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USDA predicts an increase in cotton production this year

The US Department of Agriculture (USDA) forecasts substantially higher production of cotton with a moderate increase in consumption. Global production is estimated at 104. 35 million bales (1 bale = 480 pounds) in 2016-17 compared to 99.54 in 2014-15, up 4.8 per cent. The likely increase in production is largely attributed to the US, India, and Pakistan. There aren’t any major increases in acreage, but extreme weather conditions and pest attack of last year that negatively impacted crop yields are not anticipated in 2016-17. In 2016-17, the USDA expects US cotton production at 14.8 million bales, India at 28 million bales and Pakistan at nine million bales, which are 15 per cent, 4 per cent, and 29 per cent higher than 2015-16 figures, respectively.

However, Brazil and China are likely to have lower production. China’s cotton production has been pruned for a third consecutive year to 23.8 million bales in 2015-16 and 22.5 million bales in 2016-17. The slide comes in the midst of lower price realisations (cotton prices lost 30 per cent in 2014), reduced support prices and increased preference for food grain crops.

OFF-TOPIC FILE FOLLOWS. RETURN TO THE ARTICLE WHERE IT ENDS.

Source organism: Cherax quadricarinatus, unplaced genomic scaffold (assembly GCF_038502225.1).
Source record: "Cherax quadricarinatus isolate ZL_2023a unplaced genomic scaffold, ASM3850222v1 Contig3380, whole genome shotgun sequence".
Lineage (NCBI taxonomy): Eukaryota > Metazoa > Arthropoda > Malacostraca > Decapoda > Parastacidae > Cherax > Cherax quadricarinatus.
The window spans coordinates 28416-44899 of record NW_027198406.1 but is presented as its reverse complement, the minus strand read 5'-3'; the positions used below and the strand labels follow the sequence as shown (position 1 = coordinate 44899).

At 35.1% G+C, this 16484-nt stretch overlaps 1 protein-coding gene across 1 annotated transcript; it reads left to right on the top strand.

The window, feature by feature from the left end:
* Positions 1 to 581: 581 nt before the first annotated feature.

The USDA estimates global cotton consumption at 110.78 million bales in 2016-17 compared to 109.02 million bales in 2015-16. China’s cotton consumption (use of cotton by mills) had gone down in recent years on account of factors like higher domestic prices, falling man-made fiber prices and overall industrial slowdown; and no major upturn is expected. However, cotton consumption in China is expected to grow slightly in 2016-17 on lower domestic prices.

 
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